Auschwitz: 1270 to the Present
Jan Van Pelt
published January 24, 1997
Role of Auschwitz
DAVID Irving (letter, January 17) is routinely denounced by historians for selectively reading texts in order to buttress his obnoxious opinions about the Nazis and their attempt to exterminate Europe's Jews.
His comments about my review of "Auschwitz 1270 to the Present," by Robert Jan van Pelt and Deborah Dwork (JC, January 3), confirm why he is treated with such disdain. Only someone determined to read his own biases into another person's writing could have reached such bizarre conclusions from the review, not to mention his observations about the book itself.
Irving recapitulates my summary of that part of the book in which the authors argue for seeing Auschwitz as always "in flux." But he stops short, before the review explains how it eventually became "a mass-murder site" where some 1.1 million Jews were killed.
He seizes on the authors' suggestion that the policy to exterminate masses of Jews was generated by various individuals and agencies -- presumably because he thinks that this supports his own discredited idea that Hitler was blameless.
But he conveniently ignores my point that van Pelt and Dwork nevertheless give "a leading role to Hitler."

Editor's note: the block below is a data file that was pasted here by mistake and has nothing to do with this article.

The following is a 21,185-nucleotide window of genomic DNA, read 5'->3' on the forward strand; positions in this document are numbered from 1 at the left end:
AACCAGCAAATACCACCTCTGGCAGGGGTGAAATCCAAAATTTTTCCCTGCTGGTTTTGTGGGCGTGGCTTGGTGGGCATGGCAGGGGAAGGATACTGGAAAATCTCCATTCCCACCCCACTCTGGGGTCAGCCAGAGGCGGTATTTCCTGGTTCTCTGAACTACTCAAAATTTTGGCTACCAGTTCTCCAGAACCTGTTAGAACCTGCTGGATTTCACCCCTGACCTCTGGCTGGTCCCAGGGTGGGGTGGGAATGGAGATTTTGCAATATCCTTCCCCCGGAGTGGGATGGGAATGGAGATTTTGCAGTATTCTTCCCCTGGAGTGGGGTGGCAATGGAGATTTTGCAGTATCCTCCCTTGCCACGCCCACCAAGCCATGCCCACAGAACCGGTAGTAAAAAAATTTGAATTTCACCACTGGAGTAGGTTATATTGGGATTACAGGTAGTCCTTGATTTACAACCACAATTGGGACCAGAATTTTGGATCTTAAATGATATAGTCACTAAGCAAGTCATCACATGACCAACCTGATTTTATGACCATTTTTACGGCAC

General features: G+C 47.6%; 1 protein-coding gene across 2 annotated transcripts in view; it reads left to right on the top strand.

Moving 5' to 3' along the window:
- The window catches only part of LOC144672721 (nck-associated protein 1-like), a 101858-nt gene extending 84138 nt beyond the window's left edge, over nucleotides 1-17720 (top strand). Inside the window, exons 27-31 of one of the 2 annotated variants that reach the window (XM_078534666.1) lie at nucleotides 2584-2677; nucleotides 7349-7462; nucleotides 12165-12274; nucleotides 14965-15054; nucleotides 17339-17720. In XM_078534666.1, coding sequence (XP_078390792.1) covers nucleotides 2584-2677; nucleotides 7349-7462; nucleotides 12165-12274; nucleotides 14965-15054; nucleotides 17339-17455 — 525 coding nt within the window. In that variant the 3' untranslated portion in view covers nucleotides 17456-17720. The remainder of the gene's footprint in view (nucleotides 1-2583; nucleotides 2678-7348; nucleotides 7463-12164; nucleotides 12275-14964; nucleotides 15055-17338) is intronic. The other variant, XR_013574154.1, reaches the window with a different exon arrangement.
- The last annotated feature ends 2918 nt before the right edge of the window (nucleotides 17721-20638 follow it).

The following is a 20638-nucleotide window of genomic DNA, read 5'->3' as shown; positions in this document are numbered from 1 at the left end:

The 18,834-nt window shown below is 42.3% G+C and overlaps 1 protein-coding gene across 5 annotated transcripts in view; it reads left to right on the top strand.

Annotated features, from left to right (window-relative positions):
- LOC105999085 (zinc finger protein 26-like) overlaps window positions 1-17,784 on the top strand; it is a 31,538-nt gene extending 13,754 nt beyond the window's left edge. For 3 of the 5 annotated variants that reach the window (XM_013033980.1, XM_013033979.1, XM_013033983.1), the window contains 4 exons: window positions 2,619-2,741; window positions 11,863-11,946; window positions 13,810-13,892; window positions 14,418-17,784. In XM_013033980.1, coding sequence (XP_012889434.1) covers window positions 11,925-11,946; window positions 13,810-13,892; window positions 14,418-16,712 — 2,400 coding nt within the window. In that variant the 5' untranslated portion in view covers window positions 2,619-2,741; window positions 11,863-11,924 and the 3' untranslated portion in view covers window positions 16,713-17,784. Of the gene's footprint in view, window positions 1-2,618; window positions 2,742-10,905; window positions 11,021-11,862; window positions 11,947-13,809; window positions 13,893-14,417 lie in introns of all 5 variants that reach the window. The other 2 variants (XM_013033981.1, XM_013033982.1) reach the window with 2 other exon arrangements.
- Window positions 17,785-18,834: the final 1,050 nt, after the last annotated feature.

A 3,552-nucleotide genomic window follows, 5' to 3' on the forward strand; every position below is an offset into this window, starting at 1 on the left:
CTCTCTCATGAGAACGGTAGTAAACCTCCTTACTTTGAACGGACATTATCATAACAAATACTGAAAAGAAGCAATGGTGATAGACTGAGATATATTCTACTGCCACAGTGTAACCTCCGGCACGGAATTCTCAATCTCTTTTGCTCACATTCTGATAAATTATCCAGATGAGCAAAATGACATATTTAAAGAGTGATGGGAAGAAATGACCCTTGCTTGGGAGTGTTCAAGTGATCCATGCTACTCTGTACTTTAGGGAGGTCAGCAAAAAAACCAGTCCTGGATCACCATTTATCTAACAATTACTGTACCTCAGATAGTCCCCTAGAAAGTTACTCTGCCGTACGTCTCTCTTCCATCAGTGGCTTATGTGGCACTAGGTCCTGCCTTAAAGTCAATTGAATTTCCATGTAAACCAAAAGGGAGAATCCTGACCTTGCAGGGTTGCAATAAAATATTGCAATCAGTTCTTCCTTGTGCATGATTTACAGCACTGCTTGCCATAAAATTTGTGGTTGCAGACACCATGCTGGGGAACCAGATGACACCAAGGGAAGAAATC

Irving speciously attributes to them the claim that Auschwitz, during the massacre of Hungarian Jews in mid 1944, was "just" -- his word, not theirs -- a horrific "labour exchange." This is a travesty of their book.
The authors document, in horrifying detail, the fate of over 300,000 Hungarian Jews murdered on arrival in Auschwitz-Birkenau.
Whether they are correct that this was a side effect of the Nazis' demand for labour, or part of a plan to wipe out the Jews, there is no comfort here for Irving and his ilk.
In 1989, Irving published the "Leuchter Report" -- which purported to show that there were no homicidal gas chambers at Auschwitz -- with his own laudatory foreword.
But at the end of my review, I praise "Auschwitz 1270 to the Present," precisely because the "superbly reproduced plans of the camp [drawn up by the SS and hidden for 50 years in the Russian state archives] are a devastating refutation of Holocaust denial."
Historians like van Pelt, Dwork and Hans Mommsen struggle with the complexities of Nazi policy, and may draw uncomfortable conclusions from their research. Their views are taken seriously, not least because they respect the integrity of historical texts as they do the work of fellow scholars.
Institute of Contemporary History and Wiener Library,
Devonshire Place, London W1.
Freedom of speech is a precious right that editors have every reason to defend. But I hope that, with the benefit of hindsight, you will see what a massive error of judgement you have committed in publishing David Irving's letter.
Barrow Point Lane, Pinner.
Further notes: see however the passage from the book in which even these authors admit that the gas chambers and crematorium shown to tourists since 1945 were constructed after the war by the Poles.